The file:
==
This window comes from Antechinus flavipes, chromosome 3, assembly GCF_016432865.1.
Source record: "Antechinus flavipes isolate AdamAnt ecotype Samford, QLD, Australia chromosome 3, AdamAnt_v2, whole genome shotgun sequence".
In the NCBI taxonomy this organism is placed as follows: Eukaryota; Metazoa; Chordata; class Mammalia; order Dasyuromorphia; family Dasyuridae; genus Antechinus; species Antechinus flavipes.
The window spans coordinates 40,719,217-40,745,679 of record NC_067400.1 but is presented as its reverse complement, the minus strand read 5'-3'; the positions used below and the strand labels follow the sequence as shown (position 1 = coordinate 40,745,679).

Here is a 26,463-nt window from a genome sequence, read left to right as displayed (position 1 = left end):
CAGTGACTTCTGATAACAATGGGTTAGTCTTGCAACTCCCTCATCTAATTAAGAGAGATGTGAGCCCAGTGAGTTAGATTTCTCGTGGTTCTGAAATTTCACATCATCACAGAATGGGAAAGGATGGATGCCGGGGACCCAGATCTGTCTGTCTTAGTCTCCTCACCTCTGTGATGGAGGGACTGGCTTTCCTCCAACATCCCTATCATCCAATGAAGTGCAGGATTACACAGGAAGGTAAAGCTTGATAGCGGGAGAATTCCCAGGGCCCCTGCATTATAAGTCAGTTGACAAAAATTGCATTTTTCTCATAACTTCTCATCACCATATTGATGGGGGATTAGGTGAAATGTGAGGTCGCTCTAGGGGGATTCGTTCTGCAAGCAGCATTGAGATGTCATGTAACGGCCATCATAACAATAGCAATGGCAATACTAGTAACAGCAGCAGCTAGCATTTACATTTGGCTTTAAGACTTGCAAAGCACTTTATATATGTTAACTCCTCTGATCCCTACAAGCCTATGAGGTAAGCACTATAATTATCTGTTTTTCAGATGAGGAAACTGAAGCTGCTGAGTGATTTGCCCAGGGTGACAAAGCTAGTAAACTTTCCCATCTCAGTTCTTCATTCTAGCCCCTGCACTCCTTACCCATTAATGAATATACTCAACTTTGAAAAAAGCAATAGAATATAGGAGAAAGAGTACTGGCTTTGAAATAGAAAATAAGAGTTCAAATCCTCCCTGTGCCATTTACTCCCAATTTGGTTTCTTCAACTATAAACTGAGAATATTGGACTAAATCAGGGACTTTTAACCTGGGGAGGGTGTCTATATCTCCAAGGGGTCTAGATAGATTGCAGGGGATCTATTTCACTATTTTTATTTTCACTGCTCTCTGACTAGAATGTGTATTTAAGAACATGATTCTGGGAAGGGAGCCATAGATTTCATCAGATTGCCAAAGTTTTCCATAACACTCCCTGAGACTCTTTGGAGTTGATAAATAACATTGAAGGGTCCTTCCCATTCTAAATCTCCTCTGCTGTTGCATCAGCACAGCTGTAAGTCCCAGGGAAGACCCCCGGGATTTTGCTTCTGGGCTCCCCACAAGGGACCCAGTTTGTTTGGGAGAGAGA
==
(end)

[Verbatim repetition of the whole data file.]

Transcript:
This window comes from Antechinus flavipes, chromosome 3, assembly GCF_016432865.1.
Source record: "Antechinus flavipes isolate AdamAnt ecotype Samford, QLD, Australia chromosome 3, AdamAnt_v2, whole genome shotgun sequence".
In the NCBI taxonomy this organism is placed as follows: Eukaryota; Metazoa; Chordata; class Mammalia; order Dasyuromorphia; family Dasyuridae; genus Antechinus; species Antechinus flavipes.
The window spans coordinates 40,719,217-40,745,679 of record NC_067400.1 but is presented as its reverse complement, the minus strand read 5'-3'; the positions used below and the strand labels follow the sequence as shown (position 1 = coordinate 40,745,679).

Here is a 26,463-nt window from a genome sequence, read left to right as displayed (position 1 = left end):
CAGTGACTTCTGATAACAATGGGTTAGTCTTGCAACTCCCTCATCTAATTAAGAGAGATGTGAGCCCAGTGAGTTAGATTTCTCGTGGTTCTGAAATTTCACATCATCACAGAATGGGAAAGGATGGATGCCGGGGACCCAGATCTGTCTGTCTTAGTCTCCTCACCTCTGTGATGGAGGGACTGGCTTTCCTCCAACATCCCTATCATCCAATGAAGTGCAGGATTACACAGGAAGGTAAAGCTTGATAGCGGGAGAATTCCCAGGGCCCCTGCATTATAAGTCAGTTGACAAAAATTGCATTTTTCTCATAACTTCTCATCACCATATTGATGGGGGATTAGGTGAAATGTGAGGTCGCTCTAGGGGGATTCGTTCTGCAAGCAGCATTGAGATGTCATGTAACGGCCATCATAACAATAGCAATGGCAATACTAGTAACAGCAGCAGCTAGCATTTACATTTGGCTTTAAGACTTGCAAAGCACTTTATATATGTTAACTCCTCTGATCCCTACAAGCCTATGAGGTAAGCACTATAATTATCTGTTTTTCAGATGAGGAAACTGAAGCTGCTGAGTGATTTGCCCAGGGTGACAAAGCTAGTAAACTTTCCCATCTCAGTTCTTCATTCTAGCCCCTGCACTCCTTACCCATTAATGAATATACTCAACTTTGAAAAAAGCAATAGAATATAGGAGAAAGAGTACTGGCTTTGAAATAGAAAATAAGAGTTCAAATCCTCCCTGTGCCATTTACTCCCAATTTGGTTTCTTCAACTATAAACTGAGAATATTGGACTAAATCAGGGACTTTTAACCTGGGGAGGGTGTCTATATCTCCAAGGGGTCTAGATAGATTGCAGGGGATCTATTTCACTATTTTTATTTTCACTGCTCTCTGACTAGAATGTGTATTTAAGAACATGATTCTGGGAAGGGAGCCATAGATTTCATCAGATTGCCAAAGTTTTCCATAACACTCCCTGAGACTCTTTGGAGTTGATAAATAACATTGAAGGGTCCTTCCCATTCTAAATCTCCTCTGCTGTTGCATCAGCACAGCTGTAAGTCCCAGGGAAGACCCCCGGGATTTTGCTTCTGGGCTCCCCACAAGGGACCCAGTTTGTTTGGGAGAGAGA